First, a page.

When it comes to charting Queensland’s path back to economic prosperity in a
post-pandemic world, one particular sector has been thrust into the spotlight.
Agritourism is no new phenomenon; however, with the drive for diversification in the agricultural industry stronger than ever, the Queensland Government’s $2 million boost to the sector was a welcome announcement.
The government’s campaign, Taste Farm Life, encourages travellers to get off the beaten track and experience an authentic rural or farming environment.
According to Skybury Coffee consultant, Paul Fagg, this initiative is just the “shot in the arm” the sector needs. “Taste Farm Life has been a long time coming, but it’s a good step forward,” Mr Fagg says.
“Anything that raises the profile of the wonderful produce and diversity we have here in Far North Queensland and builds that connection back into the visitor economy is fantastic.”
Skybury Coffee Plantation has established itself as one of the must-see destinations in the Far North, and this is due in no small part to the organisation’s understanding around agritourism.
“We first went into agritourism to drive local demand for our produce,” Mr Fagg says. “Bringing visitors close to the source and on-farm to demonstrate what we do has enabled us to move in different directions as we adapt and grow the business.
“Now, more than 50 per cent of people who buy Skybury roast coffee online have visited the coffee centre.
“Agritourism has also enabled us to drive demand for our papaya through the on-farm element and customer-facing segment.
“In addition to this, that product demand has helped us get creative and we now use our waste papaya to make jams and chutneys, and we recently collaborated with FNQ Spirits on a huge range of coffee and papaya liqueurs.”
And while Mr Fagg strongly believes in the potential of Far North Queensland’s agritourism sector, he feels the messaging and long-term strategy needs to be clearly conveyed to ensure its success.
“Our region has a fantastic food story to tell and we’ve got some real champions of local produce in the restaurant scene,” he says.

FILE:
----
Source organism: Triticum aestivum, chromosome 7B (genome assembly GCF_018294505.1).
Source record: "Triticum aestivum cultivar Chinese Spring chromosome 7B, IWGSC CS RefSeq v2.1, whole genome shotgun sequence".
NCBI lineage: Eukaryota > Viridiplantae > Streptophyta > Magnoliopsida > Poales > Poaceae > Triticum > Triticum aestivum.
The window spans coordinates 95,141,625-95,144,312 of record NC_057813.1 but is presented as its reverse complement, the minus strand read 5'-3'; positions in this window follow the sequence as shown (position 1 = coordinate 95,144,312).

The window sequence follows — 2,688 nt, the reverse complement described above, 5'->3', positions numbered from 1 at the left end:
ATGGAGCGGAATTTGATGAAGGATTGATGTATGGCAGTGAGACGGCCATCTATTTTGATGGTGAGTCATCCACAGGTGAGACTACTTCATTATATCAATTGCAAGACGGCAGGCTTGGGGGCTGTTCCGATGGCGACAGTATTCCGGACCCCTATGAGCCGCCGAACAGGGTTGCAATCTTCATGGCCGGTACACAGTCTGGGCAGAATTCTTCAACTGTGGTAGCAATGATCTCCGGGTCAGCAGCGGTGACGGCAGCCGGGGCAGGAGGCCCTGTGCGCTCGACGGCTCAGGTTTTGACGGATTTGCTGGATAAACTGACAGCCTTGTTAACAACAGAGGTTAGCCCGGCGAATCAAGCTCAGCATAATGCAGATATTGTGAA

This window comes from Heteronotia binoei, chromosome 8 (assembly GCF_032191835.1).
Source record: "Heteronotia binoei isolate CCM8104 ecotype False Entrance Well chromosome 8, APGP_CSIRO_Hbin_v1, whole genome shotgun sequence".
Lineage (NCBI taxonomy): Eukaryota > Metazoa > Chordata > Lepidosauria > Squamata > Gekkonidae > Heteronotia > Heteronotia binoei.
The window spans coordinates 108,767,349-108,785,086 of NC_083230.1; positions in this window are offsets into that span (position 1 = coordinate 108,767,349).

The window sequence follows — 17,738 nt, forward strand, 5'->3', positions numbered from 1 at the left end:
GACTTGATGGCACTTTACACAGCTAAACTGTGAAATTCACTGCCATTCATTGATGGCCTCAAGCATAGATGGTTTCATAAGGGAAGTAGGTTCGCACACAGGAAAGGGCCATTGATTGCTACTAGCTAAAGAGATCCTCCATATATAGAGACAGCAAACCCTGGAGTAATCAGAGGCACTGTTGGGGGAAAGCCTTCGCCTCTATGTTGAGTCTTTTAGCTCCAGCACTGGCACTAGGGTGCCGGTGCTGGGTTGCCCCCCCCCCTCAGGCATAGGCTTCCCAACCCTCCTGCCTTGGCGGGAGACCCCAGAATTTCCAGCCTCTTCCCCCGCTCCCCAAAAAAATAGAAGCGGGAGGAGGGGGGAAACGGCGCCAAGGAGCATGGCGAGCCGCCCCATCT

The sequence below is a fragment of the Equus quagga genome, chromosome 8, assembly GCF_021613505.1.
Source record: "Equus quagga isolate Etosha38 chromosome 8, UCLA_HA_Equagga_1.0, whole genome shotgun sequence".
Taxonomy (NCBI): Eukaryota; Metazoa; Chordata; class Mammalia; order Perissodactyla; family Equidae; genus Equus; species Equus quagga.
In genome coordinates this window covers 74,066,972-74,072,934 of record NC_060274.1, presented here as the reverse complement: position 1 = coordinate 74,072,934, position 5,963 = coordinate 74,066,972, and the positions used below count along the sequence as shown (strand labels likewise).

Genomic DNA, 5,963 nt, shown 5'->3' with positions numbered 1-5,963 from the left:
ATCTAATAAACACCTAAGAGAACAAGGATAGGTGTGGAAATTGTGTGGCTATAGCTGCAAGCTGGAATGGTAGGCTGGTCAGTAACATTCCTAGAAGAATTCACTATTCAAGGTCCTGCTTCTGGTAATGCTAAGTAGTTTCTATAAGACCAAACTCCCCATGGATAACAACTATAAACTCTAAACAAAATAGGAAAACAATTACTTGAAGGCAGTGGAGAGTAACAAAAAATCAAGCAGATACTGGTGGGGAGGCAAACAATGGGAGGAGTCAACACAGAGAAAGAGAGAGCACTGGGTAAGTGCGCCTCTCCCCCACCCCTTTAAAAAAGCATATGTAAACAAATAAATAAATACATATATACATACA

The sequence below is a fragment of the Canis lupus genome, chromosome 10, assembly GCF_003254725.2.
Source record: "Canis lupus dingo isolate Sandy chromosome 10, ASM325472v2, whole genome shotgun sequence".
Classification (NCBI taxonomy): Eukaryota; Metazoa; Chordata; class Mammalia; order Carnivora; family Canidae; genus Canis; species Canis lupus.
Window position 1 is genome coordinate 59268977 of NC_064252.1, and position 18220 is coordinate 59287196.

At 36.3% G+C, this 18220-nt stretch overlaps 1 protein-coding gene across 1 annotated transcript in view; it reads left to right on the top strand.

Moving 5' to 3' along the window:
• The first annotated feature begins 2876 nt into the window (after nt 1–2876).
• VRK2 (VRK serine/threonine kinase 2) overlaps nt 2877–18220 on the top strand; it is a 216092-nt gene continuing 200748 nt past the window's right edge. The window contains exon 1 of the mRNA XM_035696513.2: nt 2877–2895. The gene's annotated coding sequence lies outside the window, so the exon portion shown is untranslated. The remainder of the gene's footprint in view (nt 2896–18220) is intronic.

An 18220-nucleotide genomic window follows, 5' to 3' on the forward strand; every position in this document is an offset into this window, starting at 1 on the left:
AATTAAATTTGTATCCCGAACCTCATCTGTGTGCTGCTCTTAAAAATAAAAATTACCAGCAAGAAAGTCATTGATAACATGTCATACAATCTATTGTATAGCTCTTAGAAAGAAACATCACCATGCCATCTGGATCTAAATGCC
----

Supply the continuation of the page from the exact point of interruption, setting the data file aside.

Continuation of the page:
“At the moment there is a lot of commentary surrounding food miles and ethical standards, and we need to capitalise on this to celebrate the use of local produce and to articulate how that supports our regional growers.
“In turn, when it comes to the growers themselves, I think if you ask producers to set up a tourist facility just for the sake of it, it won’t be a success because it isn’t core business for them.
“However, if we closely link it to the produce they grow and show how they can drive demand for their product through the use of agritourism, I think the sector has a serious role to play well into the future.”
Eddy Nye from Rainforest Bounty and Chairman of Tourism Atherton Tablelands echoes Mr Fagg’s sentiments, stating that “consistency in the message” when it comes to agritourism is paramount to its success.
“Food tourism experiences have been a strong drawcard of visitation to the Atherton Tablelands for many years and is evident in the many campaigns targeting this market delivered by Tourism Atherton Tablelands, TTNQ and Tourism Australia,” Mr Nye says.
“Taste Farm Life will greatly assist us in leveraging our message and supporting the agritourism sector.”
A Deloitte Agritourism Bulletin highlights the noticeable shift towards the industry, stating that the increasing interest of consumers to know the provenance of their food is leading to strong growth in agritourism in regional areas.
“This growth and momentum is providing producers with new streams of income, direct relationships with consumers, and a greater slice of the value chain,” the bulletin states.
With the incredibly unique advantage of independently well-established agriculture and tourism sectors in Far North Queensland, the dynamism of their combination is undeniable and the potential to capitalise is immense.
Thanks to this long-awaited government support and an agricultural industry primed for diversification, it seems the opportunity to add new chapters to Far North Queensland’s agritourism story has well and truly arrived. Thanks to this long-awaited government support and an agricultural industry primed for diversification, it seems the opportunity to add new chapters to Far North Queensland’s agritourism story has well and truly arrived.